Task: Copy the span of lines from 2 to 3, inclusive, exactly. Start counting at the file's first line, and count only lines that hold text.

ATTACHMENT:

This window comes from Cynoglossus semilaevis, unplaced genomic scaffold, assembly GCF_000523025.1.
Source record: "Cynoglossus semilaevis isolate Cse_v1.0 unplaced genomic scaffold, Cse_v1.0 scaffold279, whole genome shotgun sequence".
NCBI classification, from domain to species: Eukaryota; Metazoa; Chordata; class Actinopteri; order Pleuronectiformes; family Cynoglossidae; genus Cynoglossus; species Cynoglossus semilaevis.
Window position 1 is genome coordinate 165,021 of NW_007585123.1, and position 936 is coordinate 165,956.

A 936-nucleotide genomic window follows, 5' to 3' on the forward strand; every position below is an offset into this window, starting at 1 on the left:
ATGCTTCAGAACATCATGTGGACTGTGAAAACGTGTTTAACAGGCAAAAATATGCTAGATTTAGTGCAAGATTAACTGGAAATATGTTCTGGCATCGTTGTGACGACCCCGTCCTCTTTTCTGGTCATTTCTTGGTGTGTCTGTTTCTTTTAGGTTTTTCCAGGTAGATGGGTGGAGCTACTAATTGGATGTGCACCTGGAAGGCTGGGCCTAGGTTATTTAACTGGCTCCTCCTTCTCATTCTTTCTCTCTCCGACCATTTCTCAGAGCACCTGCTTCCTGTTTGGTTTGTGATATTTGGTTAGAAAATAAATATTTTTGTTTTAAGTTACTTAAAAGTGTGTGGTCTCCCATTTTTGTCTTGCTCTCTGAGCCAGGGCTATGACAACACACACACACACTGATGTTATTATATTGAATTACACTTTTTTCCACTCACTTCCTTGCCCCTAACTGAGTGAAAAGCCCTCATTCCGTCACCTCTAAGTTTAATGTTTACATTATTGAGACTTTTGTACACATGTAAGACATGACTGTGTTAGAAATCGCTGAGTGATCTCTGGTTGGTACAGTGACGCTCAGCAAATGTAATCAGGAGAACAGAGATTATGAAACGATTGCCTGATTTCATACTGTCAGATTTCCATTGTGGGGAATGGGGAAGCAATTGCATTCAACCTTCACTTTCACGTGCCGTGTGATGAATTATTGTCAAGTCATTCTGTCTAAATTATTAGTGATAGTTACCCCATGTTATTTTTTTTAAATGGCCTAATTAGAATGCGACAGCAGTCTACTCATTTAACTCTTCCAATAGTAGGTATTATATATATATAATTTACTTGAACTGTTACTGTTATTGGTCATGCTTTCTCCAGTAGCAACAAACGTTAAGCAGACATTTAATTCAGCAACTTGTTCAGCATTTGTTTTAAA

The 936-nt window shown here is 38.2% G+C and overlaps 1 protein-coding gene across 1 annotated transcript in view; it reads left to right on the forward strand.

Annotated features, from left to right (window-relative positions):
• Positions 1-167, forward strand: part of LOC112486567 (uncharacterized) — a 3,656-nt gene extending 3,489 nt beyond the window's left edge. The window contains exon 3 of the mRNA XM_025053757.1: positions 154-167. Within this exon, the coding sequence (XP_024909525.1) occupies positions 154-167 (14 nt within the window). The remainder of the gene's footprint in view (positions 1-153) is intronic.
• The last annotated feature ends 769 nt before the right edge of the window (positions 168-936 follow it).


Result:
Source record: "Cynoglossus semilaevis isolate Cse_v1.0 unplaced genomic scaffold, Cse_v1.0 scaffold279, whole genome shotgun sequence".
NCBI classification, from domain to species: Eukaryota; Metazoa; Chordata; class Actinopteri; order Pleuronectiformes; family Cynoglossidae; genus Cynoglossus; species Cynoglossus semilaevis.